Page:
Only one full day in Scone before heading from Spain out to the Villa in Turkey.
Well, that’s not strictly true, as we have guests in the Villa for another 4 days, but we will be there soon.
We got a taxi down to the airport as we were travelling “heavy” this time as we bought hot-weather motorcycling gear to take out (that was a challenge finding what we wanted. We had to get some of it from Italy), bits for cycling, solar lights, a massive outdoor-brush and assorted other stuff. The Taxi wouldn’t accept our “pensioner” bus passes…. which was a blow ?
We tried Brewdog at Departures in Edinburgh Airport to get my 5% “Equity Punk” Shareholder discount. It was quiet compared to the heaving Wetherspoons, had interesting (in a good way) music, and lots of power points!
As we approached Dalaman the sun was setting way below us beneath the clouds, shinning up through a gap liken a gleaming pool of amber.
We have a hire car for the whole trip to make transporting bikes and paddleboards easy, so the first stop after collecting the car at the airport in Dalyan. Pegasus is a local company, but very slick. We were met at the airport and had all the paperwork and payment done a few minutes later and the keys handed over. OK, it’s not the newest or best car, but it will do the job.
Dalyan is about 30 minutes away from Dalaman (where the airport is). It was about 22:00 by this stage and dark. After we got some diesel (they always get hire cars running on vapour in Turkey !), we set off. The headlights were like poorly burning candles aimed 3 feet in front of the car. We managed! A job to look at in daylight!
We booked into Casa Pallet Hotel…and yes it uses pallets / simple wooden furniture as a theme. It is 9.5 or so in Booking.com so it is well-liked.
We drove into Dalyan for something to eat. It must have been about 23:00 by this stage. There were still a lot of places open and a nice laid-back vibe, We had a couple of starters then drove back to crash.
We struggled up for breakfast the next day after a late night and being 2 hours ahead. It was a really nice spread with good coffee made fresh from ground beans.
The centre of Dalyan was about a 20 minute walk away. We have been to Dalyan before, but solely to do a boat trip. It sits on the Dalyan River between the enormous brackish Köyceğiz lake and the Iztusu “turtle” beach which is an important breeding site. Linking these is a mesh of natural waterways snaking between tall reeds, and towered over by cliffs with Lycian tombs carved into the rock. Kaunos Lycian City and thermal mud-baths are close-by. The meandering river is lined with colourful restaurants (on one side!)
Exploring on-foot further confirmed my guess that Dalyan looked a lovely place to spend some time. Very relaxed and laid-back in terms of music from the bars/restaurant, the mix of people and no hard-sell
We wandered East along the river-bank until the town stopped. Popped into Beyaz Gül (The white rose) for toilets, a refreshment and to watch the boats pass by. We then went west along the river and through the pomegranate groves until we came to a car ferry.
We had glimpses of kingfishers and were charmed by a riverboat completely covered in plants ranging from bougainvillaea to pomegranates.
I also like the local Muğla beer Gara Guzu was widely on sale. They have a range of beers from pine-tree infused (Mayhoş), through Red Ale with beetroot in it, through Porter, IPAs, Wheat beer, Blonde etc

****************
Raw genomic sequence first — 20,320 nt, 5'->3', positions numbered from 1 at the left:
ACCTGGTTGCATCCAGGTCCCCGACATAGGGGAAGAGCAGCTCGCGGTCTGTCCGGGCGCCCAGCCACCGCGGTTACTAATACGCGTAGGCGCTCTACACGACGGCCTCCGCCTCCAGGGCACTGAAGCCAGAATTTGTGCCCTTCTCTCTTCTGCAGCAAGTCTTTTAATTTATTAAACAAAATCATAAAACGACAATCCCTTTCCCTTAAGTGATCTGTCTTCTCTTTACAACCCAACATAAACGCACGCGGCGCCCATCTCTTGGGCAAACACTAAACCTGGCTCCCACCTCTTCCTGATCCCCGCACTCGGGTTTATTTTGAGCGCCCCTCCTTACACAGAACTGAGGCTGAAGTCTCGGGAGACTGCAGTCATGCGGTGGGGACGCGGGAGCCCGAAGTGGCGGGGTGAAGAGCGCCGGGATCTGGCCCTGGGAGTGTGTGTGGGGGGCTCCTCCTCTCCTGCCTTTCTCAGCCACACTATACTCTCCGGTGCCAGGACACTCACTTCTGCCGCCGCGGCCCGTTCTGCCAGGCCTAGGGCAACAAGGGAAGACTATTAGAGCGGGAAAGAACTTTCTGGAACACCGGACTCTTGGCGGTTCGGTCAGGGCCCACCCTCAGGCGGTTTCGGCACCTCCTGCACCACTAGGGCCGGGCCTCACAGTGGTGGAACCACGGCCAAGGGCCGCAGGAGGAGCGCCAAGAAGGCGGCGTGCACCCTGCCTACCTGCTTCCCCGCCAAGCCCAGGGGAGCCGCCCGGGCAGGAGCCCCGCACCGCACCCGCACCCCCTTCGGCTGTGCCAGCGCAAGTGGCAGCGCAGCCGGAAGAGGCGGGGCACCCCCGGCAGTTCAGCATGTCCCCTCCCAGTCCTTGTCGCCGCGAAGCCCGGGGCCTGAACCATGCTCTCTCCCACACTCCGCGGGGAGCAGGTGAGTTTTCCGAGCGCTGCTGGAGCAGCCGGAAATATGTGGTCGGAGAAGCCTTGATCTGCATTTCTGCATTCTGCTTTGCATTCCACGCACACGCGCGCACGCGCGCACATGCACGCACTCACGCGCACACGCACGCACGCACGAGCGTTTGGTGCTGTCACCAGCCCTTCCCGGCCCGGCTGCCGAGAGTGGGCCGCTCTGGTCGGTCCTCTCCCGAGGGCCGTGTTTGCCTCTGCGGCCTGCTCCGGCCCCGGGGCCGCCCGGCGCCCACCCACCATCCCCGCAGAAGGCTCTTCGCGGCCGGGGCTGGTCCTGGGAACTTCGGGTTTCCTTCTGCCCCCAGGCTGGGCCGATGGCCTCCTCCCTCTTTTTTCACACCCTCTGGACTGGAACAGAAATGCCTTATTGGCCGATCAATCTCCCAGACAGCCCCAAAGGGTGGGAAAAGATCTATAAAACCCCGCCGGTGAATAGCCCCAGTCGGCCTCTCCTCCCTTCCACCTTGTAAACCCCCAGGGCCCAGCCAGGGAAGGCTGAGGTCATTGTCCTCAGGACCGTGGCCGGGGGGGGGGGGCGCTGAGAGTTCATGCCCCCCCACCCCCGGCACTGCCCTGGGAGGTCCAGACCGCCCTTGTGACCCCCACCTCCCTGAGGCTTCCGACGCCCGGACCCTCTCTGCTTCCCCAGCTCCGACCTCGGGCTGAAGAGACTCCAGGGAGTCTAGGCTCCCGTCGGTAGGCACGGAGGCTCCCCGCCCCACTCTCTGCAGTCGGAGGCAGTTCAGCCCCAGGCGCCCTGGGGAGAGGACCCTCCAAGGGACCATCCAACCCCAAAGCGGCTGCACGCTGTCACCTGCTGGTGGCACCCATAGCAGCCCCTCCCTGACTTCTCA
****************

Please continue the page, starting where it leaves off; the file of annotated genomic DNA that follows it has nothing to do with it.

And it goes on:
After a snooze at the hotel and a swim for Aileen (I still have a dressing on my leg from the paragliding mishap about 10 weeks ago, but it’s getting close to healing), we headed back into town to the Saki Restaurant
As there is a lot of water around Dalyan we had heard stories about lots of nosies, but we hadn’t been bothered by them the night we arrived. On our walk into town we stopped at a craft stall and saw other customers doing the “mosie dance” (flailing arms, leg slapping, hopping, rubbing faces etc.)…… then the stall-holder started doing it!
We headed straight next door to Migros to buy mosie repellent…. as did the stall-holder and a lot of other people!
To be fair that one spot (as we saw people buying and applying repellant at the same spot the following night) was the only place they bothered us.
Saki was recommended by Lonely Planet and was well-liked by Trip Adviser. We had booked a table outside looking over the river for 20:00. My sense of direction is pretty good but I took us in the wrong direction. Google maps sorted us out, so we only got there 5 minutes late. They kept our table!
It’s a proper family business with Mama in the kitchen and the son and daughter working there. The sun and daughter have great English and a great sense of humour.
There is no menu. You go to the food cabinets which has loads of prepared dishes to pick from. These could be meze, or starter or main… or a mixture of all three!
I took a few pics of the food cabinets before heading back to our table. Mama pulled me up for not photographing the most important thing….. the Chefs! We all had a good laugh and I did the needful!
It was a fab, fresh, home-cooked meal. Prawns, fish in a filo type pancake, veggie beetroot burgers, meatballs, minced meat in bulgur wheat köfte, and a brilliant mixed salad.
We asked the son if the Oil Wrestling at Köyceğiz on the 21st would we good, expecting to wax lyrical about the history and tradition etc. Instead, the pony-tailed hippy laughed and told us it was horrible. Big oily men sticking their hands down each-others trousers. had mentally scarred him when he first saw it aged six!. Definitely not on “tourist message”….which we liked 🙂
We slept well that night!
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